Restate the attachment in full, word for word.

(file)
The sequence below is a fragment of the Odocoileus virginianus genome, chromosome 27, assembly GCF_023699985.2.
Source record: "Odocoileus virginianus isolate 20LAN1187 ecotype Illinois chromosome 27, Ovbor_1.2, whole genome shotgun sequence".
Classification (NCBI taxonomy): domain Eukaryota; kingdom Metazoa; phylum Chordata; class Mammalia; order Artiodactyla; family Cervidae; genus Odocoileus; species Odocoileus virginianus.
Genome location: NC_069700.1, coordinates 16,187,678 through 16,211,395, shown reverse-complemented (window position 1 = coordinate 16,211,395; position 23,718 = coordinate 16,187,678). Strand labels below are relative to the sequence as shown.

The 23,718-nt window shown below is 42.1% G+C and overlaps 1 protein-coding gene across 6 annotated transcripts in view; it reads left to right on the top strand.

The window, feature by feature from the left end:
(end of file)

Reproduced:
The sequence below is a fragment of the Odocoileus virginianus genome, chromosome 27, assembly GCF_023699985.2.
Source record: "Odocoileus virginianus isolate 20LAN1187 ecotype Illinois chromosome 27, Ovbor_1.2, whole genome shotgun sequence".
Classification (NCBI taxonomy): domain Eukaryota; kingdom Metazoa; phylum Chordata; class Mammalia; order Artiodactyla; family Cervidae; genus Odocoileus; species Odocoileus virginianus.
Genome location: NC_069700.1, coordinates 16,187,678 through 16,211,395, shown reverse-complemented (window position 1 = coordinate 16,211,395; position 23,718 = coordinate 16,187,678). Strand labels below are relative to the sequence as shown.

The 23,718-nt window shown below is 42.1% G+C and overlaps 1 protein-coding gene across 6 annotated transcripts in view; it reads left to right on the top strand.

The window, feature by feature from the left end: